Still, for Greece, it appears that the IMF and EU will provide the funding for the May 19th rollover of Greece’s debt, so there’s some legitimate potential for short-term relief. The larger problem is that Portugal and Spain are also running untenable deficits (think of Greece as the Bear Stearns of Euro-area countries). European officials deny the possibility of contagion that might call for additional bailouts, but my impression is that Greece is the focus because its debt is the closest to rollover. The attempt to cast Greece as unique is a bit strained – Christine LaGarde, the French finance minister suggested last week “Greece was a special case because it reported special numbers, provided funny statistics.”
In other words, Greece gets the bailout because it had the most misleading accounting?
The bottom line is that 1) aid from other European nations is the only thing that may prevent the markets from provoking an immediate default through an unwillingness to roll-over existing debt; 2) the aid to Greece is likely to turn out to be a non-recourse subsidy, throwing good money after bad and inducing higher inflationary pressures several years out than are already likely; 3) Greece appears unlikely to remain among euro-zone countries over the long-term; and 4) the backward induction of investors about these concerns may provoke weakened confidence about sovereign debt in the euro-area more generally.
Despite the potential for a short burst of relief, the broader concern about deficits in the euro-area make it unlikely that global investors will be appeased by a large bailout of Greece, or will go forward on the assumption that all is back to normal once that happens.
Lending information source: https://www.sambla.se/samla-lan/
Looking at the current state of the world economy, the underlying reality remains little changed: there is more debt outstanding than is capable of being properly serviced. It’s certainly possible to issue government debt in order to bail out one borrower or another (and prevent their bondholders from taking a loss). However, this means that for every dollar of bad debt that should have been wiped off the books, the world economy is left with two – the initial dollar of debt that has been bailed out and must continue to be serviced, and an additional dollar of government debt that was issued to execute the bailout.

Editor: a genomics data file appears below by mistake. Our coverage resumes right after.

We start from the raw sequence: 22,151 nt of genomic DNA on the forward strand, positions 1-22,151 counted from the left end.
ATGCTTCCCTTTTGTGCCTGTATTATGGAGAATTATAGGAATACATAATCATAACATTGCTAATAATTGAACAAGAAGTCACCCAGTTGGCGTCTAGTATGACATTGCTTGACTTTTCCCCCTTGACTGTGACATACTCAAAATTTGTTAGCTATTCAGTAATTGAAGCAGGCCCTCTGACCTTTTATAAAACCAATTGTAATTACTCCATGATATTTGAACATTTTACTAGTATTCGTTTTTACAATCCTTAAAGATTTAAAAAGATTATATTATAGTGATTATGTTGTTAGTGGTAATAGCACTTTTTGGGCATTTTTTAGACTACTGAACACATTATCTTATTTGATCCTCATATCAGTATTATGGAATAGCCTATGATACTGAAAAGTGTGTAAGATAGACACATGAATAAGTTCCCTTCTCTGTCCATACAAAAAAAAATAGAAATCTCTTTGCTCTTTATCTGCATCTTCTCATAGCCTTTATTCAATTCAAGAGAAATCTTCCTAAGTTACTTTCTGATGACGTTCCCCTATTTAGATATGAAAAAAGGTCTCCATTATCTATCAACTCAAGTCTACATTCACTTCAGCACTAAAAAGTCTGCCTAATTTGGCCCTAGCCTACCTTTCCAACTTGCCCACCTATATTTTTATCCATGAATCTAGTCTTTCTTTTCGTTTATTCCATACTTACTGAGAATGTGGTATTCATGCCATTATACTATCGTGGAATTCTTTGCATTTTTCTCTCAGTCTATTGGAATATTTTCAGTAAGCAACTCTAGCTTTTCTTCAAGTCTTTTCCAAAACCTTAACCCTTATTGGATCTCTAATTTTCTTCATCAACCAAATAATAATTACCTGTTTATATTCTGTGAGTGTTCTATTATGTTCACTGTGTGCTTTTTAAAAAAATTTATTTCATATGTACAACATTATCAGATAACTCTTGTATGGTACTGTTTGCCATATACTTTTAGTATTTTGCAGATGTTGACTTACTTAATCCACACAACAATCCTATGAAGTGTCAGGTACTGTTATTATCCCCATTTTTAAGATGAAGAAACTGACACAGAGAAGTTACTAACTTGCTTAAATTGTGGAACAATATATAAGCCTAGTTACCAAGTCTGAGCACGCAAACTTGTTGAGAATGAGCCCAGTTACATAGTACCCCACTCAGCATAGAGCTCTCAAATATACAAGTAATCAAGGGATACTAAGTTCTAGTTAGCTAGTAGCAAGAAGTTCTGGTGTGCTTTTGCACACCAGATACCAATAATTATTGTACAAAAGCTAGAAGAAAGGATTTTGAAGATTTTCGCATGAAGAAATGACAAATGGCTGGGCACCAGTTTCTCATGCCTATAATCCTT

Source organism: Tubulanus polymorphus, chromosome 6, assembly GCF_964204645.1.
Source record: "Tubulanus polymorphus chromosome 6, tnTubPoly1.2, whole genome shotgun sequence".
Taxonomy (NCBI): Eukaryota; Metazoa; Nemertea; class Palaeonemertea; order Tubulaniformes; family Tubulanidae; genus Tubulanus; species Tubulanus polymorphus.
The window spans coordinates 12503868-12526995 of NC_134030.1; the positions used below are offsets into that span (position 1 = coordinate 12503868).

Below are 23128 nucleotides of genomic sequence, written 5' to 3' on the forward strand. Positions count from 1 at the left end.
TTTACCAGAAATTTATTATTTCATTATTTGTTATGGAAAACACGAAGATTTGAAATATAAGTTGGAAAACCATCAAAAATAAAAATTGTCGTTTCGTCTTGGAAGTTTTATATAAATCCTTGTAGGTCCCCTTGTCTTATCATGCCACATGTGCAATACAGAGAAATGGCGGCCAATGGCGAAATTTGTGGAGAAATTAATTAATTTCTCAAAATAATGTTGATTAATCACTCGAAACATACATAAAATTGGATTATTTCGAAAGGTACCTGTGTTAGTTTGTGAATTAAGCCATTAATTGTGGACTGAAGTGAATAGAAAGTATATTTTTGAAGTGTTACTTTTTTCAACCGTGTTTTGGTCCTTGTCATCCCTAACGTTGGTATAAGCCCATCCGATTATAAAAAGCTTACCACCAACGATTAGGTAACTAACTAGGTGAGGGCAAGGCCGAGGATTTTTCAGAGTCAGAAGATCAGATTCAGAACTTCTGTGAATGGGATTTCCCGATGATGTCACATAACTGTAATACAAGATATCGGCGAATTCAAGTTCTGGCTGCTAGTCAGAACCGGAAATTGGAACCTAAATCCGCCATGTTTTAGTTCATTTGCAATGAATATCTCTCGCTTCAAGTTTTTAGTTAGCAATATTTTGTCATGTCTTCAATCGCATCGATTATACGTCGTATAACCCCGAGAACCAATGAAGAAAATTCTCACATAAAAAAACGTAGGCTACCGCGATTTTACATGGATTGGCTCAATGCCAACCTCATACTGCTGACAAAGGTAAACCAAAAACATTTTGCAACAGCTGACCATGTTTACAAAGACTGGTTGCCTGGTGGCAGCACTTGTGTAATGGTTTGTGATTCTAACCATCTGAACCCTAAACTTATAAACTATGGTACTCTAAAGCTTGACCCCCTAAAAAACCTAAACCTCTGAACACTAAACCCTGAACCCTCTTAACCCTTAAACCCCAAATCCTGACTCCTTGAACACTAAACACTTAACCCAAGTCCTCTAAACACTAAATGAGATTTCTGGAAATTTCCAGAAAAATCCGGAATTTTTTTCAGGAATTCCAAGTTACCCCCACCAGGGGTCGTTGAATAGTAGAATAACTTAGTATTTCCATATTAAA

Notice also that the capital that is used to provide the bailout goes from the hands of savers into the hands of bondholders who made bad investments. We are not only allocating global savings to governments. We are further allocating global savings precisely to those who were the worst stewards of the world’s capital. From a productivity standpoint, this is a nightmare. New investment capital, properly allocated, is almost invariably more productive than existing investment, and is undoubtedly more productive than past bad investment. By effectively re-capitalizing bad stewards of capital, at the expense of good investments that could otherwise occur, the policy of bailouts does violence to long-term prospects for growth. Looking out to a future population that will increasingly rely on the productivity of a smaller set of younger workers (and foreign labor) in order to provide for an aging demographic, this is not a luxury that our nation or the world can afford.
“Failure” and “restructuring” mean only that bondholders don’t get 100 cents on the dollar. We can continue to bail out the poor stewards of capital who voluntarily made bad, unproductive investments, and waste our future productivity in order to make those lenders whole, or we can turn the debate toward deciding the best strategies for restructuring existing debt.